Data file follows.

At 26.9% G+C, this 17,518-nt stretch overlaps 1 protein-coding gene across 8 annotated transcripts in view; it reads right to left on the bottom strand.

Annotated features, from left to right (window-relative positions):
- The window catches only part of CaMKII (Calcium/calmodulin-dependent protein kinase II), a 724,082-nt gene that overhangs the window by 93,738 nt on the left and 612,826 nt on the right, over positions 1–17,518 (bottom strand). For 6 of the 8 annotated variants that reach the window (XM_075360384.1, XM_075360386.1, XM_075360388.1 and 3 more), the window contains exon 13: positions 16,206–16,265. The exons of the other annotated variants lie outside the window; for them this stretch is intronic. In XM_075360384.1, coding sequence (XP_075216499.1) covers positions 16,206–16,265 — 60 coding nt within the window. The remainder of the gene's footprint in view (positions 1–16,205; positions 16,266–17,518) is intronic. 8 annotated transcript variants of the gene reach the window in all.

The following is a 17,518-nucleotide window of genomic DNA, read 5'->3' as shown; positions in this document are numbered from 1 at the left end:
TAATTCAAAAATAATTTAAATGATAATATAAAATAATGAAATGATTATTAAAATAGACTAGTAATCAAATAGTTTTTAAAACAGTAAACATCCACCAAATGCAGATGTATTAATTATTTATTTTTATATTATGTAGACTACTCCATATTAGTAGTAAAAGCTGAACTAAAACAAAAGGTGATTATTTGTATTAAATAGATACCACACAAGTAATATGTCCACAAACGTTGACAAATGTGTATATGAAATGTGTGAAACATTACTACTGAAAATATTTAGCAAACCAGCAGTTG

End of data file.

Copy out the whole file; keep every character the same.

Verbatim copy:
At 26.9% G+C, this 17,518-nt stretch overlaps 1 protein-coding gene across 8 annotated transcripts in view; it reads right to left on the bottom strand.

Annotated features, from left to right (window-relative positions):
- The window catches only part of CaMKII (Calcium/calmodulin-dependent protein kinase II), a 724,082-nt gene that overhangs the window by 93,738 nt on the left and 612,826 nt on the right, over positions 1–17,518 (bottom strand). For 6 of the 8 annotated variants that reach the window (XM_075360384.1, XM_075360386.1, XM_075360388.1 and 3 more), the window contains exon 13: positions 16,206–16,265. The exons of the other annotated variants lie outside the window; for them this stretch is intronic. In XM_075360384.1, coding sequence (XP_075216499.1) covers positions 16,206–16,265 — 60 coding nt within the window. The remainder of the gene's footprint in view (positions 1–16,205; positions 16,266–17,518) is intronic. 8 annotated transcript variants of the gene reach the window in all.

The following is a 17,518-nucleotide window of genomic DNA, read 5'->3' as shown; positions in this document are numbered from 1 at the left end:
TAATTCAAAAATAATTTAAATGATAATATAAAATAATGAAATGATTATTAAAATAGACTAGTAATCAAATAGTTTTTAAAACAGTAAACATCCACCAAATGCAGATGTATTAATTATTTATTTTTATATTATGTAGACTACTCCATATTAGTAGTAAAAGCTGAACTAAAACAAAAGGTGATTATTTGTATTAAATAGATACCACACAAGTAATATGTCCACAAACGTTGACAAATGTGTATATGAAATGTGTGAAACATTACTACTGAAAATATTTAGCAAACCAGCAGTTG